Author's Preface to the English Edition 2010 In this book I am presenting a new kind of management for a new kind of world. It is my concept of right and good management for functioning organizations in functioning societies of exceeding complexity. The need for such a concept arises because conventional management - by which, basically, I mean the US-type management theory and practice now applied worldwide - has come to its very limits as it is unable to deal with the consequences of its own success. The result of its tremendous achievements is a world of inextricably interrelated dynamic systems which are incomprehensibly complex. This has largely been ignored by the dominating US management approach because it was never designed for such conditions. It now fails exactly for this reason, thereby causing the present crisis. I have actually been predicting this for years in many of my publications, including the German version of this book which was first published in 2005. The fact that success almost inevitably breeds its own failure is often overlooked, although it is well known in many fields and in particular in those that accept complexity explicitly as their research subject such as biology or ecology. Albert Einstein already remarked that one cannot solve problems with the same methods which produced them. Failure to manage complexity as the major cause of the worldcrisis What, at present, a majority - at least in the West - considers to be a mere financial crisis can probably be much better understood if it is looked at from an altogether different perspective: the failure to understand and manage complexity. Business and society seem to be undergoing one of the most fundamental transformations in history. Only on the surface, and only if perceived in conventional categories, do present changes appear to be financial and economic in nature. What is happening might better be understood as an Old World dying because a New World is being born. There will hardly be any bridges back to the old state of affairs. Perhaps the most practical premise to navigate by is that whatever can change will change. If so, we are witnessing no less than the almost complete collapse of the formerly so efficient US management approach, which was developed mainly in the context of business administration and taught in business schools as the ultimate wisdom with regard to the running of corporations in a world where its premises applied to an ever lesser degree. Its realities have already been changing for quite some time but this went largely unnoticed because most people tend to see only the old familiar patterns in the new realities. We are experiencing in particular the failure of the US-type of corporate governance and the kind of top management which is dominated almost exclusively by financial variables only. We see the collapse of the shareholder value approach, which due to its short term profit orientation is largely ignoring the customer and is hostile to future-oriented investing and innovating, thereby systematically misdirecting the allocation of societal resources. The failure of the US-approach is, among other aspects, the consequence of mistaking financial investment for real investment, thereby undermining the former strengths of the US-economy, of confusing mountains of bad debts with sustainable wealth, and of failing to distinguish between healthy and pathological growth. Ironically, what collapsed first was the financial system which appeared to be the most highly developed and sophisticated system ever designed. It was believed to be free of systemic risk by most experts and run by the world's most excellent executives educated in what were thought to be the best universities and business schools worldwide. However, complex systems have properties and laws of their own. Their driving forces - if systematically ignored - make them inevitably go out of control. Such systems are incomputable and unpredictable in principle and incomprehensible to the conventionally educated mind. They are non-linear, self-dynamic and continuously self-changing and self-restructuring in unforeseeable ways. They are largely self-organizing and self-regulating. Nevertheless, they can be - up to a degree - controlled and regulated albeit only by a fundamentally different kind of thinking, a new approach for managing complexity and by applying the right methods and tools which are the subject of this book and its companion volumes. Reliable Functioning by Wholistic Management Systems Economic and financial measures on the macro level alone will hardly cure the crisis. What it takes on the level of societal institutions is a new way of functioning which is described in my six volume series Management: Mastering Complexity in which I present my Malik Wholistic General Management Systems. This first volume contains an overview of the system as a whole whereas the other five volumes will describe the constitutive parts of the system. The second volume "Corporate Policy and Governance: How Organizations Self-Organize", was published in 2008 in German and will be available in English soon. The third volume on strategy is still due in 2010. The remaining three volumes will be dedicated to the new structure for functioning complex organizations, their appropriate culture and the kind of executives who have to be able to understand and master complexity. Together these six volumes will contain the essence of the most comprehensive General Management System worldwide. To the best of my knowledge my Wholistic General Management Systems are globally the only ones explicitly designed to ensure reliable functioning under conditions of exceedingly high and dynamic complexity. For this reason and because my Management Systems are universally applicable conventional business administration plays a limited role in my book. For practical reasons, however, I am going to illustrate the application of my systems mainly in the context of the business enterprise. Familiar concepts and terms are left unchanged wherever possible in order to avoid confusion for the practitioner whereas their meaning and most contents are new and different. The important new knowledge for mastering complex systems does not come from economics or business administration but from what I call the Complexity Sciences, i.e. Systemics, Bionics and Cybernetics, which can also be called the Sciences of Functioning. For the term "Functioning" I often use the synonym "Right and Good Management" as opposed to wrong and bad management. By this I want to point to the need to understand management as a true profession with its own standards of craftsmanship as indicated in the subtitle of this book. If the institutions of today's and more so of tomorrow's societies are supposed to function, management needs to liberate itself from fashions and fads and has to become a profession of the same status as for example the profession of the surgeon, the aircraft pilot or the lawyer all of which have as a matter of course their standards of professionalism. The foundation for a profession of effective management for functioning institutions is to be found in my earlier book Managing Performing Living. My General Management Systems - with the support of the experts of my own organization - have been developed, tested and implemented in numerous cases over more than 30 years in all sorts of institutions in business and non-business areas mostly in Europe and particularly in the German speaking world including their worldwide subsidiaries. What works in the complexities of these areas will almost certainly work worldwide. Having discussed the structure, functioning principles and effects of my systems with tens of thousands of executives of all levels I have strong arguments that there is only one kind of management that works effectively, namely Right and Good Management as I present it in my books, and that it is - contrary to mainstream thinking - universally valid and culturally invariant. Fashionable arbitrariness which so often characterizes management should not be given any place in what is one of the most important social functions. In most respects my Wholistic Management Systems for Functioning are the opposite of what is taught in most business schools. That they will have to change fundamentally as a consequence of the global crisis is hesitatingly becoming apparent to some - among them also a few leading ivy league schools. But it might be a long and hard way for them to recover from the fallacies of their own teachings and partly from the application of wrong management to themselves. At the same time, however, if they manage to change radically and fast it is one of the greatest opportunities for them to show effective leadership in the service of a functioning society in times of great change. Fredmund Malik St. Gallen, January 2010 Introduction "The very first step toward success in any occupation is to become interested in it." Sir William Osler (1849 - 1919), physician Our increasingly complex world cannot function without management, and it can hardly function without precise management. This is true for all kinds of societal institutions, be it commercial enterprises or other organizations. The purpose of this book is to help their managers and employees fulfill their demanding occupational tasks in a professional manner. In the midst of a jumble of doctrines, ideologies, and true innovations, this book will provide the overview required to distinguish right from wrong and useful from useless. These distinctions are indispensable for meeting both individual and shared responsibilities at each stage of a professional career. They are also crucial for successful and productive interaction. This book is a compact compendium for right and good management - for general management - in that it provides the necessary overview of what it entails. In the following volumes of this series, each of the elements of right and good management will be described in greater detail, including both theoretical content and recommended implementation approaches. Interested readers will be able to familiarize themselves with the tools and practices of the craft, along with numerous practical examples. As such, the present book is a prelude to a practical, comprehensive guide to what the management craft and managerial professionalism must entail. Sound general management is not about doing something new, modern, or fashionable. What matters is that it is right, that it works, and that it helps practitioners fulfill their tasks to the best of their abilities. The subject of this book - and of the rest of my publications - is not the "management thinking of today". Rather, all my books are practical guides to effectiveness. They point out my personal opinions on different matters, which are often not in sync with mainstream thinking. Management. The Essence of the Craft continues, enlarges upon, and complements my book Managing Performing Living. While the latter deals with the conduct and actions of the individual manager, the present book goes much further in that it deals with the institution as a whole - with system-oriented general management. The book contains a series of propositions which, compared to mainstream thinking, may be regarded as provocative, unusual, and frequently even wrong - at least initially. In this book, and the books to follow, I am putting my arguments forward for discussion. Central Propositions 1.Management is society's most important function. The functioning of society depends on management. Only management turns resources into results. 2.Management can largely be acquired by learning. It is a profession and a craft. It follows the same rules of professionalism that are known and have proven useful in other professions. Talents are useful but not essential. 3.The only kind of management a person needs to learn is right and good management. Right and good management is universal, invariant, and independent of culture. It is equally valid for all kinds of organizations and all countries. There is no need for international, multicultural, or global management. All effective institutions function in the same way. They employ the same functional principles. 4.Apparent differences are not related to management but to the nature of the different tasks to be fulfilled in different organizations. 5.Not everyone can manage just any organization. This is not due to management skills but to the difference in operational tasks. 6.All managers in all organizations and across all hierarchy levels need the same kind of management skills. Not all, however, need them in the same degree of comprehensiveness and detail. Disregarding this principle leads to a lack of orientation and direction, which, in turn, means the end of communication and function. 7.In my view, most of the management ideas prevailing over the past fifteen years or so are false, misleading, and harmful. This is true in particular for anything related to the doctrine of shareholder value and its consequences - such as value-increasing strategies and a way of thinking that focuses predominantly on financial aspects. The stakeholder approach is equally wrong. 8.The economic difficulties of our time, which I believe will inevitably deepen, are largely due to factors other than political errors. They are results of misguided management, of faulty and poor management. As a result, the question as to what right and good management is gains all the more importance. A Word on the Terms Used In management - as opposed to other, more advanced and mature disciplines of learning - there is no such thing as uniform or common parlance. Quite to the contrary: most authors attempt to impress readers by inventing their own terms and slogans. This is a roadblock to progress and to acquiring management skills. For this book, I essentially draw on the terms used in the St. Gallen Management Model, the first and so far only wholistic, system-driven management model, as well as on the linguistic usage of Peter F. Drucker, the doyen of management theory. As far as cybernetics and system sciences are concerned, I draw on the terms used by Stafford Beer, the originator of management cybernetics, and my own book Strategie des Managements komplexer Systeme ["Strategy for the Management of Complex Systems"]. 1.The terms "company", "organization", and "institution" are largely used in the same sense. Certain variances in meaning relate to the degree of generality, or the special limitation to a segment of society. The most general terms are "institution" and "organization". They refer to all organizations existing in a society, no matter what kind or legal form. The term "company", in essence, belongs to the business sector. Whenever no specific pointers are provided, it will be clear from the context what I mean when using each of these terms. The term most frequently used in this book is "company" and other terms related to it, such as "corporate policy". The statements made will generally be applicable to all kinds of institutions. Depending on the field of usage, the terms might need to be adapted somewhat, as in "educational policy" or "health policy". 2.The term "management" itself can be understood in several ways: Firstly, as a function that exists in any kind of organization and is indispensable for its functioning. This is the so-called functional dimension of management. It is neither linked to specific persons nor to organizational elements. This function is not perceptible to our senses. It is incorporated in certain actions taken by individuals and in this way its impact is perceived. Secondly, the term "management" can be understood to be the sum of the legal and/or organizational authorities in an institution. Examples include the executive board of a private company, the executive committee of a public company, a national government, or a university's board of directors. This is referred to as the institutional dimension, and it also includes expanded boards of managers, group management, management circles, or partners' conferences. As far as mandatory and/or higher-level authorities are concerned, the respective responsibilities, rights, obligations, and accountabilities are governed by laws, articles of incorporation, or statutes. Those of other organizational entities are determined by common sense and habits. Thirdly, management can be understood to include the persons that belong to the institutional authorities mentioned. This is the personal dimension of management. In particular the terms "top management" and "top manager" frequently carry that meaning. 3.I use the term "management" in the same meaning as its German equivalent "Führung". Both terms mean the same. In all my German-language publications, I use the two terms synonymously. By contrast, the terms "management" and "leadership" do not mean the same. 4.In the chapter on structure, the term "organization" carries two different meanings: the first, as mentioned above, is what we refer to when we speak of an institution being an organization; the second is what we mean when we speak of an institution having an organization. Which one of the two meanings applies should be clear from the particular context.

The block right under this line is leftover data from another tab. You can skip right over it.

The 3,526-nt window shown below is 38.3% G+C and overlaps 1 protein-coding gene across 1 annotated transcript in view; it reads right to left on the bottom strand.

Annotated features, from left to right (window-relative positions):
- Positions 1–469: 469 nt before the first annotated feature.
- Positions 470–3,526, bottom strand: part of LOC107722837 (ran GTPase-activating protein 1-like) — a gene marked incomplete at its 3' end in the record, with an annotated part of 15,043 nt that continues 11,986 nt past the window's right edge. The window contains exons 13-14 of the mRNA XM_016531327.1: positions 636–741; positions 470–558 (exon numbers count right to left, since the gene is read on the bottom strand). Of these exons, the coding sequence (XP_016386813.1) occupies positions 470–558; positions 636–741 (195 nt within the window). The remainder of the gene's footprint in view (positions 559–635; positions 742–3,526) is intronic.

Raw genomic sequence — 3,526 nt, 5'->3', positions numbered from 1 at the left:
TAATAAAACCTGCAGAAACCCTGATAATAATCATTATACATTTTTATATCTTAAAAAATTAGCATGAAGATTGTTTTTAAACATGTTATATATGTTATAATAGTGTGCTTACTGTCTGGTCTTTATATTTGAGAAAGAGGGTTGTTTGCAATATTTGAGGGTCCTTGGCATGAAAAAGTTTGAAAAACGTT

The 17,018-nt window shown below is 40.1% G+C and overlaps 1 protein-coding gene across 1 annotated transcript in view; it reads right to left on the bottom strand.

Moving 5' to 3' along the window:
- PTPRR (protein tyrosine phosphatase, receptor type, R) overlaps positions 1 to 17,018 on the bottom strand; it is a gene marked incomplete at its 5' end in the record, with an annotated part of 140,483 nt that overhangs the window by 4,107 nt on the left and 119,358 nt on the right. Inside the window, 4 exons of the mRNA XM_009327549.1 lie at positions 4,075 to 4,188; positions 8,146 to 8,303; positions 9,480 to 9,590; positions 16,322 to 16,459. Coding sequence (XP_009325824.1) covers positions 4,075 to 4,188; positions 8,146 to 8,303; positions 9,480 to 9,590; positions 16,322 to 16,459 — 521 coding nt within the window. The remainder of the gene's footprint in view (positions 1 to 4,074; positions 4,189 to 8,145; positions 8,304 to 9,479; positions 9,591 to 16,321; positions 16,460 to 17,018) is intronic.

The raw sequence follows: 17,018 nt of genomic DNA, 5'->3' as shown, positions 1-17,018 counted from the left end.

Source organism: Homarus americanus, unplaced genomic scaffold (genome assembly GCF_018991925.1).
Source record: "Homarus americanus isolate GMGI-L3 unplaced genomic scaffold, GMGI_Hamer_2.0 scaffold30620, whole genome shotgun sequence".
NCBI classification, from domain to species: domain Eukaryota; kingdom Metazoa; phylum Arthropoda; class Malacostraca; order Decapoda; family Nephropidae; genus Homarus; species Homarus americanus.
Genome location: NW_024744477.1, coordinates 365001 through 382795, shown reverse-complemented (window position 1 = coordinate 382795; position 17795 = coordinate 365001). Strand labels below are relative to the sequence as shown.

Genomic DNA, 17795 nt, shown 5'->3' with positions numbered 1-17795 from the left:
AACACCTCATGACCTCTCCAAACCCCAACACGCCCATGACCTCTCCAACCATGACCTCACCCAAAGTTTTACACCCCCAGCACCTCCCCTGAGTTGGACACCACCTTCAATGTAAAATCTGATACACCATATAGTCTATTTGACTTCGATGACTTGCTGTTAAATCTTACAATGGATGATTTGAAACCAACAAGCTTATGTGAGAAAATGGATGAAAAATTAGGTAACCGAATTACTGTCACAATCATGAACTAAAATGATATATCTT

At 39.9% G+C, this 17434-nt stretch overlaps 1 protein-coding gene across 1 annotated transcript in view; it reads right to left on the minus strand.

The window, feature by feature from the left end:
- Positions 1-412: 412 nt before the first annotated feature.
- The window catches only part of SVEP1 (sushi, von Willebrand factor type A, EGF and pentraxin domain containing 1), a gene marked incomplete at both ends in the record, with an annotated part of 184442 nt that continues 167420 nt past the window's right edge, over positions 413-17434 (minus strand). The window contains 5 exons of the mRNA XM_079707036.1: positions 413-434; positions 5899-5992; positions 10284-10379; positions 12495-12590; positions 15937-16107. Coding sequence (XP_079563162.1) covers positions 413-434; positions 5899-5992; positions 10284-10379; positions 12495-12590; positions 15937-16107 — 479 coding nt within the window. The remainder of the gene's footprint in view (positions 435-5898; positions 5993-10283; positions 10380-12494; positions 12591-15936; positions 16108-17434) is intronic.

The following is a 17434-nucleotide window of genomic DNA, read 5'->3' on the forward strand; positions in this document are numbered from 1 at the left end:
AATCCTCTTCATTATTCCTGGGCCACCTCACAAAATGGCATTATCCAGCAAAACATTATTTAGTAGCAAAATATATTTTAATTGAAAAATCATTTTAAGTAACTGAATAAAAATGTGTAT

Wanna Cook? Myrmidon Books